Revisionism of current history, 9/11/2001

September 17, 2006

There is a “carnival” of economics posts that I rarely link to because I find the topics often far out on the right wing end of the scale, offensively so to me, the Economics and Social Policy Carnival.

In the current issue of the Carnival there is this post from :textbook evaluator, discussing complaints about history texts and their treatment of the attack on the U.S. on September 11, 2001, and the aftermath. It is a serious, thought-provoking post. It raises deep questions about the purpose of a history text:

What dismays me most about the arguments over “what history should be covered” or “how it should be covered,” is that we never arrive at the thought that kids themselves should “do” history. We don’t trust our teachers or kids enough to give them many sides or perspectives on an issue, and let them try to make sense of it. We don’t teach them historical thinking skills: we instead argue over what “truths” to feed them.

Criticism of texts of such high quality is in short supply — and, considering the process for textbook approval in Texas, we need a lot more, high quality criticism of texts.

I may pay more attention to the Economics and Social Policy Carnival from now on.


Constitution Day, September 18

September 17, 2006

On September 17, 1787, delegates to the Philadelphia convention met at Independence Hall to sign the document they had labored all summer to produce, to send it to the Continental Congress to be sent to the states for ratification. Ultimately 39 of the delegates would sign it.

We celebrate Constitution Day annually on September 17 in honor of this event (September 18 this year, because the 17th is a Sunday).

Texas requires all students to get a dose of Constitution (and Declaration of Independence) in social studies classes, each year — Freedom Week*. For that matter, there is a federal requirement, too (it would be fun to analyze whether such a requirement runs afoul of the law that requires the federal government to stay out of curricula, sometime). Where to find materials?

The Bill of Rights Institute has wonderful stuff — posters, videos, lesson plans. Much of what a teacher needs for Constitution Day is available for free on their website page for Constitution Day. I had the great good fortune to attend a week-long institute put together by this group, at Mt. Vernon, Virginia. Their scholarship is top notch; their materials are well researched, keyed well to the various age groups, and packaged to make their use easy. The Bill of Rights on Demand feature is good for quick lesson plans, too.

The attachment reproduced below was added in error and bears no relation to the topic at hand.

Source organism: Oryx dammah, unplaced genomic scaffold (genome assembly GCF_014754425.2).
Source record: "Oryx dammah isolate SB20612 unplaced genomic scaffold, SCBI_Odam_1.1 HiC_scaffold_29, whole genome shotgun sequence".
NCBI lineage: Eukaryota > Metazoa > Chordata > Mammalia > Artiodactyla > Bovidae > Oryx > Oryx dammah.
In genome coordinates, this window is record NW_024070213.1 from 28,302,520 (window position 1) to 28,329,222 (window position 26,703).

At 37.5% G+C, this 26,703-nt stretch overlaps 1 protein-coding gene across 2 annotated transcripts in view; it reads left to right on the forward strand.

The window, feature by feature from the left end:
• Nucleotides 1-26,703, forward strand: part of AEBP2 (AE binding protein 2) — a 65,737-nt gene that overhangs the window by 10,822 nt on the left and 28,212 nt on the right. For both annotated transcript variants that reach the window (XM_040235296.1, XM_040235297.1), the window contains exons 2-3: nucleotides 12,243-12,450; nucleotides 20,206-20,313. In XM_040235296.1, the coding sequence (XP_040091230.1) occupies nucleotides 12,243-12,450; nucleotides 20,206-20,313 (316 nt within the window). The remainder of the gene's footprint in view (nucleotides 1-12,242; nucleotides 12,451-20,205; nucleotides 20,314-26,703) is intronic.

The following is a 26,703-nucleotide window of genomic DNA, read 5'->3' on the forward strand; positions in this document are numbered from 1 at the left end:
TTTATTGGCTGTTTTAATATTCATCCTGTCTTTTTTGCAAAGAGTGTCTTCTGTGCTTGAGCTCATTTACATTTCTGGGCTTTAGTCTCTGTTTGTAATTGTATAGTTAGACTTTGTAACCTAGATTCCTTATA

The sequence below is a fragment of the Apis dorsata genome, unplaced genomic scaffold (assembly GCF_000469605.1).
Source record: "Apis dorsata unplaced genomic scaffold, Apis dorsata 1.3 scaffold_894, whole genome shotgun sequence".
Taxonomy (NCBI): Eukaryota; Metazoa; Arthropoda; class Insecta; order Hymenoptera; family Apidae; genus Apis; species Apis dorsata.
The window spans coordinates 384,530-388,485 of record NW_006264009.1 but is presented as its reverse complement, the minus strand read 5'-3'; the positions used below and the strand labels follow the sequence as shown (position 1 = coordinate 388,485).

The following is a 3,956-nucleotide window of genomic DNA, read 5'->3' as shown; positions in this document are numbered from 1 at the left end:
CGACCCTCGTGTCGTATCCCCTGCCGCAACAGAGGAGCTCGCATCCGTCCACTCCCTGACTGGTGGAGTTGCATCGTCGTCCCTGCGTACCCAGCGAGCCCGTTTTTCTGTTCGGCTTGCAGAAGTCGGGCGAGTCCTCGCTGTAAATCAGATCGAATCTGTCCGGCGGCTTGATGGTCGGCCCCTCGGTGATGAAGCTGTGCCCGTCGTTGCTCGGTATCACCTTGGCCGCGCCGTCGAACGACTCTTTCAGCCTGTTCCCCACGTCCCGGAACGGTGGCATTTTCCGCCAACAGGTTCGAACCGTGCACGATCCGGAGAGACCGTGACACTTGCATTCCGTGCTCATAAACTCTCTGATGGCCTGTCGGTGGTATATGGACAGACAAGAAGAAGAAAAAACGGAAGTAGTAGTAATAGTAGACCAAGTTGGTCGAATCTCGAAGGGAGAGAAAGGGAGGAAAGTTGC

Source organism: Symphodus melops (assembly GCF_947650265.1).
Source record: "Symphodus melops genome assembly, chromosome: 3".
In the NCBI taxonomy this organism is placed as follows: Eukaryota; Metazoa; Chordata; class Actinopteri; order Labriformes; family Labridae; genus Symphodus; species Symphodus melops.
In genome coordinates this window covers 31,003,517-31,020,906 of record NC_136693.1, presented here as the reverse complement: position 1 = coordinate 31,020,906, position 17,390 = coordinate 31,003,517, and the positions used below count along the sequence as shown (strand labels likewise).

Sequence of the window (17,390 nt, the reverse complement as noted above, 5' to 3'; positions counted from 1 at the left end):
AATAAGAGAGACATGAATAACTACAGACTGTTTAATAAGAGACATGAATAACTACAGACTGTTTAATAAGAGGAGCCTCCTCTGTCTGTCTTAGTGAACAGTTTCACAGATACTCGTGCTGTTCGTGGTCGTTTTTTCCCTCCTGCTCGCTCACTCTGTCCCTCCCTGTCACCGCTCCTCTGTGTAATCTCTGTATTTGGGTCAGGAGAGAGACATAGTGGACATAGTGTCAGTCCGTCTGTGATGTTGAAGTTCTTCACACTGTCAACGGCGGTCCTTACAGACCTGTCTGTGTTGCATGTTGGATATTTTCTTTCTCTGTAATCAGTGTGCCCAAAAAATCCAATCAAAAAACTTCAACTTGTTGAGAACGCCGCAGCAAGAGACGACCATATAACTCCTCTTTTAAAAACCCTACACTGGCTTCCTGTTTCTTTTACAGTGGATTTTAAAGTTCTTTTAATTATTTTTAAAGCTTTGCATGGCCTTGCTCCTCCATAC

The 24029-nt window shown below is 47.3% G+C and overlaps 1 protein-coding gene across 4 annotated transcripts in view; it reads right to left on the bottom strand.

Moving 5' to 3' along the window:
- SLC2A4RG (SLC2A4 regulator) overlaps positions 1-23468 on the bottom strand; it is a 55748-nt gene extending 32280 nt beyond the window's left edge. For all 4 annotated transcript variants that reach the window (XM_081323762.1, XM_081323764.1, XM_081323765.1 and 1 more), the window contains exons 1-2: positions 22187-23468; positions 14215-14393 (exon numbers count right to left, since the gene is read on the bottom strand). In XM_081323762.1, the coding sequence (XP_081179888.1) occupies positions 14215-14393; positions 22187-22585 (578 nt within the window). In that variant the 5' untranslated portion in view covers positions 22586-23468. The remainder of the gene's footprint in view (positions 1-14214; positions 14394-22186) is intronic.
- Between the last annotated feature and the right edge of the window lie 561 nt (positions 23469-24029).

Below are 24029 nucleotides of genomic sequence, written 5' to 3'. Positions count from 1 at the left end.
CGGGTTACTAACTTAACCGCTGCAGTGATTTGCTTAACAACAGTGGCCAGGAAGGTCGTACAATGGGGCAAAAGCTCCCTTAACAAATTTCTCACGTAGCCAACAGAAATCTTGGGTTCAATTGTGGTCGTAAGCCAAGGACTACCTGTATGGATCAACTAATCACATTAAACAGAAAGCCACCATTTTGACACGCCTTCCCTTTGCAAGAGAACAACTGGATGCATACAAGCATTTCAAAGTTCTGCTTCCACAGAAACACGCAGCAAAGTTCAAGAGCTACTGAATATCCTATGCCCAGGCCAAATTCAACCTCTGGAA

Christy Painting of Signing of the Constitution

Here is one of my favorite sources: Prof. Gordon Lloyd of Pepperdine University created an interactive version of Howard Chandler Christy’s famous painting of the delegates to the Constitutional Convention. If you can project from your computer, you can show students the history — roll your mouse across the painting, and you get the name of the delegate with a link to get more history on that man.

The National Archives has lesson plans for Constitution Day, to get students to study and understand the Constitution and other contemporary documents directly.

This site, Constitution Day, makes me nervous. Yes, they have Colin Powell leading the nation in the Preamble this year — but they also highlight former Alabama Judge Roy Moore, who has little understanding or respect for the Constitution and Bill of Rights, in my opinion. Still, I haven’t found much other stuff that is objectionable, though I have a sneaking suspicion it’s there somewhere (they have car flags for sale, for example — they display of which is a violation of the flag code — but I digress). The authors appear to be well-intentioned, if less informed than I prefer.

Texas’ Region XIII Education Service Center features several lesson plans and other materials, keyed more to Texas but probably suitable for use in other states, too. Read the rest of this entry »


The student who needs more

September 17, 2006

I learned two tricks over the last three years that I wish I could use more often. First, most DVDs have caption tracks. I accidentally turned on the captions for a rather difficult DVD in economics. Before I could turn it off, I realized that several kids whose first language was not English were thoroughly engaged in the presentation, something that was rare for them. They were able to hear words and see them on the screen, making connections they had been unable to make before.

Second — well, really, it’s the same trick — I found that kids I knew to be dyslexic picked up material like sponges from good videos, and the captioning helped them, too. What was really interesting was that I had three students thank me for showing them because, they said, they can’t learn from books. All three were dyslexic, but not known to be by the school district. Videos that tell a good story give them enough to pass the class, and often excel. Adding captions helps.

So when I saw this post at RedKudu, I was pleased to see that other teachers care about kids who have difficulty learning. It’s a great story, without an ending yet. Go see.


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